I’ve shared in the past about the lingering effects I experience of exposure to radical feminist thought – and by exposure I don’t mean I was a voracious reader of Naomi Wolf, and I certainly haven’t been keeping a page in my autograph album for Gloria Steinem (if I had one, it would probably be given over to long-haired rockers and footballers). No, by exposure I mean I came to maturity in the 90s. It was impossible to escape concepts such as “a woman needs a man like a fish needs a bicycle” and the equal rights amendment. The message I seem to have absorbed more than any other is: I don’t need anyone else.
Not only is that an isolating code to live by, but I realize it has resulted in me erecting walls and keeping people at bay. I don’t think I’ve done it deliberately to keep people away, rather it has been a sad consequence. It was a protective instinct. If I had to look after myself, on my own, well then, back off and let me get on with it! Maybe you can relate?
There is something, too, to living in our time as a Christian that can encourage a certain defensive hardness of heart – a spiritual callus. We’re wary of being slimed, and weary of being maligned, so we toughen up a little in order to keep ourselves safe.
But can I be a good Christian with those walls intact? Can I share God’s love when I am hard of heart? Am I able to share my gifts if I keep myself removed from others?
As I thought about this, I knew each answer was a definite ‘no’ but could find no solution. I’ve tried being softer, but how do you ‘be softer’? I’ve practiced asking for and accepting help over the years with varying degrees of success. Different initiatives I’ve adopted have addressed aspects of my disordered independence, but none have healed my hardened heart.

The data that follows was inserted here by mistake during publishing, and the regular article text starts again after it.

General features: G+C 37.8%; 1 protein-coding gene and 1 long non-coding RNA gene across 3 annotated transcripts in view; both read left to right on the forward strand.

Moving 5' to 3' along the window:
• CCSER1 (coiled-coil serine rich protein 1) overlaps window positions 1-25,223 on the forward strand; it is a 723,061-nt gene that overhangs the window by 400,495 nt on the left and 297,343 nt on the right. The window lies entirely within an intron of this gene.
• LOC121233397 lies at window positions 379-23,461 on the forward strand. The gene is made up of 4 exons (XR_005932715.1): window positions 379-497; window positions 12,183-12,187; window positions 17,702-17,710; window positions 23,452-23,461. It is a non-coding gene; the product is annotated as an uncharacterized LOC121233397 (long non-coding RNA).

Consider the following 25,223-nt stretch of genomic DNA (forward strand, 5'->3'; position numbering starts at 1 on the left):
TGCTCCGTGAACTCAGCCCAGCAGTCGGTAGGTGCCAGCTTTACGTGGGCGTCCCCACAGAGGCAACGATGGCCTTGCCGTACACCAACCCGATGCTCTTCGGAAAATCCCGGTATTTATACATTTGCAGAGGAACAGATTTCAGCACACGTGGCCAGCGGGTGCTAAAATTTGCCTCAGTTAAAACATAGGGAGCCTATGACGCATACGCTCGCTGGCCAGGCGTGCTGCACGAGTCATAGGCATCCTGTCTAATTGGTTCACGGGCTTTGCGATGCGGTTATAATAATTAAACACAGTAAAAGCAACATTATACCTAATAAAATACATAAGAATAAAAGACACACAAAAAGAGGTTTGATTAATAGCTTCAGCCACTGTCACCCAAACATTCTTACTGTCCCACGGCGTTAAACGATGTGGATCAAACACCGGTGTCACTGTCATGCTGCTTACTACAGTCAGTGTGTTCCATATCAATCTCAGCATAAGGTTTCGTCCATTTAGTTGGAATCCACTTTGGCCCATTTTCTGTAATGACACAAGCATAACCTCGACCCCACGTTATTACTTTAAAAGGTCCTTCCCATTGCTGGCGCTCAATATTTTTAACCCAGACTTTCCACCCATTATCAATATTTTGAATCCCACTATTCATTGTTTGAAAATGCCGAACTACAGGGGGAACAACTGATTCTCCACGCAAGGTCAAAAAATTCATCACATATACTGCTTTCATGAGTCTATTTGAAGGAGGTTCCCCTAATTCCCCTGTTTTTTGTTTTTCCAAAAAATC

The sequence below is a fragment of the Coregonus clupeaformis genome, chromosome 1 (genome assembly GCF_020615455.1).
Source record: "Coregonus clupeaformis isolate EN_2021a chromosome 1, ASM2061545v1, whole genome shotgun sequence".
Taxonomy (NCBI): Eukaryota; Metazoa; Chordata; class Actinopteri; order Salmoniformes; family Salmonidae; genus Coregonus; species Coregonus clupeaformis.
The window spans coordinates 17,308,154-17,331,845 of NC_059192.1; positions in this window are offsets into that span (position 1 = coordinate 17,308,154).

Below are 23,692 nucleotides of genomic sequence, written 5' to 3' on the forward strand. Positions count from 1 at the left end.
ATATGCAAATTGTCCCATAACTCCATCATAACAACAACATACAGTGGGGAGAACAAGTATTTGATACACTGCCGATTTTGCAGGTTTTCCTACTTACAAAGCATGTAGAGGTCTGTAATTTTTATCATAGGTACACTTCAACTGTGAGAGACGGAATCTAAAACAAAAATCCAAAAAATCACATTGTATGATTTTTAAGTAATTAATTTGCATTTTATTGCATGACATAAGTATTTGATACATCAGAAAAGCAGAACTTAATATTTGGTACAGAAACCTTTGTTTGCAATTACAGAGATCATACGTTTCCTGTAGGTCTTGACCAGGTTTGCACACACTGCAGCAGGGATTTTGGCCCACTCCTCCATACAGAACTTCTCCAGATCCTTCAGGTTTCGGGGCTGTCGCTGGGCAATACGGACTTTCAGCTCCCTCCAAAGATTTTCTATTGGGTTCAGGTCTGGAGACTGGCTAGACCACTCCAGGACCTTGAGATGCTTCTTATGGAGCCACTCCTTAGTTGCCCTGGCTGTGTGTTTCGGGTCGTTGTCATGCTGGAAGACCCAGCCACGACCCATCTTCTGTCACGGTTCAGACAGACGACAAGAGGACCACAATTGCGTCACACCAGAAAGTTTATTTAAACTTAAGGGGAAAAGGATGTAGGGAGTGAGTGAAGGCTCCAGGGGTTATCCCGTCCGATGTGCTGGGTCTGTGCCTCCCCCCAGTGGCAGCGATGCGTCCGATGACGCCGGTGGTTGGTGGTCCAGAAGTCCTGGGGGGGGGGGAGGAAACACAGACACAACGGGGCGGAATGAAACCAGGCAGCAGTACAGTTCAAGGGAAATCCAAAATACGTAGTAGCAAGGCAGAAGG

Then a few weeks ago, as if in answer to my question, a homily that started out as being about one thing turned out to be about my thing. Isn’t it wonderful what God will do in order to speak to us? I wonder if the congregation that day was aware they were hearing a message meant for me?
Here’s what Father said:
Angels take part in all our good works. But not in our bad ones – we are capable of them all on our own! Likewise we are able to harden our hearts all on our own, but need help to soften it.
One of the greatest, most liberating promises God makes to us is this: “I will take away your heart of stone and give you a heart of flesh.”
But how? What can we do to be rid of that heart of stone? Father’s suggestions were these:
Best remedy is to think on the Passion of Jesus – often.
Slowly read the Passion narratives.
Read Isaiah, the suffering servant.
Pray the 15 passion prayers of St. Bridget of Sweden.
Meditate with the Sorrowful mysteries
Look lovingly on a crucifix (as told to St. Gertrude the Great)
Is hardness of heart really a big deal? Isn’t it, maybe, a good thing to be a little tough? Might there be some validity to the notion of protecting ourselves? Here’s what Father said about that:
Being hard of heart is sometimes a symptom of western life. The danger of it, though, and the reason we should monitor our condition regularly, is the condition can impede our ability to hear God, it muffles His voice in our ears, and confuses our priorities.
“Oh that today you would listen to His voice, harden not your heart” If we do harden our hearts, we are not able to hear God.
These remedies are still new enough to me that I don’t know yet what their impact will be on my life. I thought at first it was a little odd to prescribe the sufferings of Christ in order to combat hard heartedness, but it is making more sense to me now. I think humility, being aware of my own frailness, and facing the magnitude of the gift that Christ has given me in His own death is allowing for growth in meekness, surrendering control, accepting my littleness – all of which will certainly encourage a relaxing of the guard on that wall around my heart.
There has been a good effect to Father’s advice. This year, for the first time ever, I looked forward to the feast day of St. Therese of Lisieux and felt real affection for her. Perhaps it was my own softening heart that was finally able to appreciate her childlike openness? I look forward to seeing other changes as time goes on.